• There are legal risks involved. If you exercise control of your plan’s management, you are required to act as a fiduciary, meaning your decisions must be made solely in your employees’ best interests. You must maintain in-depth records to show your management of fees and investments offered.
  • You have to stay up-to-date on changing laws. The financial services industry is always evolving and adjusting its regulations. If you choose not to work with an advisor or retirement plan consultant, you’ll be responsible for keeping your plan compliant and updated.

The Must-Have Plan Features

Not all 401(k) plans for business owners are created equal. There are a few important features to look for to help ensure you get a plan with the greatest value and performance.

  • Low-cost investment options. The less you pay in fees, the more you and your employees can save. When comparing plan providers, avoid plans with fees higher than 1%. This number includes all fees—such as recordkeeping, custodial, and other management costs—not just the fund expenses.
  • Minimal administrative costs. Plans usually include a one-time setup fee and an annual fee for ongoing management. These costs can add up to thousands of dollars, so shop around and compare before choosing a plan.
  • A variety of investment options. Make sure your plan offers diverse investment options to meet different participants’ risk tolerance and goals. Older employees will likely choose conservative options, whereas younger investors can take more risks.
  • A consultant you trust. Most business owners don’t have the time to manage their company’s retirement program. You can save time and minimize your risk by choosing a provider or working with a consultant that serves as an investment fiduciary. Consider having an ERISA 3(38) investment advisor manage your fund roster and investment lineup.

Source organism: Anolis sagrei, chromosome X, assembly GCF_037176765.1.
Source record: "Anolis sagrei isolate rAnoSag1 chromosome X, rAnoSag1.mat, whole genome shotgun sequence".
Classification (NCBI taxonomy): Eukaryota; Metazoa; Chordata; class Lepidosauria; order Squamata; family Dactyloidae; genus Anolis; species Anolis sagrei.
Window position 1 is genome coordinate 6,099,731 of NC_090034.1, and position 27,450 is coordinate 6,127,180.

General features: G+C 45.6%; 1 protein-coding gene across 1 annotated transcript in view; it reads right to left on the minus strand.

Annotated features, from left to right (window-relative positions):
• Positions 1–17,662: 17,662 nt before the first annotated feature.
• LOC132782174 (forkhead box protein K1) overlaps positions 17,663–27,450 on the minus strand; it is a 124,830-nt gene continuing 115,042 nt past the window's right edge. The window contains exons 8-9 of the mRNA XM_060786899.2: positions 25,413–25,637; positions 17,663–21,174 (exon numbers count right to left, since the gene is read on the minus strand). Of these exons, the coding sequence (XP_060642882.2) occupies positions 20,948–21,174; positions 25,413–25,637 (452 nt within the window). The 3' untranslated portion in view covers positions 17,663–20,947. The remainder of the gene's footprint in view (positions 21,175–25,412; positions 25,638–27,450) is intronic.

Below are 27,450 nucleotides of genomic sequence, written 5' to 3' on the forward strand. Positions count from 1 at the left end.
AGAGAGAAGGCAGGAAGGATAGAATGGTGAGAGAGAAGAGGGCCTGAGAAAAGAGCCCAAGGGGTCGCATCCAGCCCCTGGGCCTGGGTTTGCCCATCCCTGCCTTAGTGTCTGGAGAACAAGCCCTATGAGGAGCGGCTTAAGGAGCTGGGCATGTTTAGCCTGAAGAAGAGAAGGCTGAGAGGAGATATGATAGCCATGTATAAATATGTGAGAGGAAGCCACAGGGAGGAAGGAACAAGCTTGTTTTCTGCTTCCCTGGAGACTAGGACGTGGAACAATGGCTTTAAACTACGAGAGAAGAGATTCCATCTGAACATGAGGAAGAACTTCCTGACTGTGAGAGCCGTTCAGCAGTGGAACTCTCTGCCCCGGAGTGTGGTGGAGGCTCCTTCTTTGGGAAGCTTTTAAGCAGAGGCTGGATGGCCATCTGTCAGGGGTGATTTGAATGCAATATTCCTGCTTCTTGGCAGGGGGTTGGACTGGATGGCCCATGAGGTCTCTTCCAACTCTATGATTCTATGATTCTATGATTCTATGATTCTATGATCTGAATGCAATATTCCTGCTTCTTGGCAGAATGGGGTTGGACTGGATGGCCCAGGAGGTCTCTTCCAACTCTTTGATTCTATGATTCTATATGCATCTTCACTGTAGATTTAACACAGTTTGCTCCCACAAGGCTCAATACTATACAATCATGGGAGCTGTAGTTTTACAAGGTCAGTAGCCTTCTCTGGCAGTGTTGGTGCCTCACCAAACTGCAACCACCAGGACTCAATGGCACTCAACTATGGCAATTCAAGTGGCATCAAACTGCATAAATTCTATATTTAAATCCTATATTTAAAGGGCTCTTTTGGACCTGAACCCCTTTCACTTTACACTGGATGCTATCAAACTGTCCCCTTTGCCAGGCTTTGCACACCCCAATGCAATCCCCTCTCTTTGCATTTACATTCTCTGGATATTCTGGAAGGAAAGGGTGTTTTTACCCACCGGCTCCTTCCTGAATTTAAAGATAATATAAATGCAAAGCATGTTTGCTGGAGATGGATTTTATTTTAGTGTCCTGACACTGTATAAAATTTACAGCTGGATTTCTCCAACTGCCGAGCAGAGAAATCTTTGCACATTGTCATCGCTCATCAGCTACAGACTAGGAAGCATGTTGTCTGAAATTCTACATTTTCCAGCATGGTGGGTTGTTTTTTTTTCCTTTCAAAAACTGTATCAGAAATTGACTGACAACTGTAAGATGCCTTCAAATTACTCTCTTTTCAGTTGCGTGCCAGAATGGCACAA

Setting Up a 401(k)

There are multiple steps involved in setting up a 401(k) for your business, and you should consult with a financial professional before diving in. While the specific steps may differ depending on your plan needs, there are a few general first steps.

  • Choose who will set up the plan. If you don’t want to set up the plan yourself, consult with an advisor, bank, mutual fund provider, or insurance company for assistance.
  • Adopt a written plan. Every 401(k) plan requires a written document, approved by the IRS, that will serve as your go-to guide for plan operations. If you work with an advisor or financial institution, they may provide this for you. Regardless of who creates it, you must adhere to all terms of the document.
  • Set up a trust to hold the plan’s assets. Your 401(k) trust must have one or more trustees who will manage the plan’s investments, contributions, and distributions.
  • Choose a system for recordkeeping. It’s essential to track and attribute all of the plan’s earnings, losses, contributions, expenses, investments, and distributions. Choose a recordkeeping system that will help you prepare the requisite annual report that must be filed with the government.
  • Give your employees the plan information. Provide guidelines on who is eligible and how they can participate. You are required by law to provide a summary plan description (SPD) so employees know how the plan operates.

The Department of Labor offers additional guidelines on setting up and managing a 401(k), and can help business owners navigate these first steps.

Feeling overwhelmed or intimidated? You’re not alone. The process of starting a plan can be complicated, but there are countless resources available online and professionals who can help. Don’t be afraid to consult with several different consultants or firms to find one with which you feel most comfortable.

If you found this information helpful or if you know other business owners considering offering a 401(k), share this article on Twitter and pass it along to a friend in need.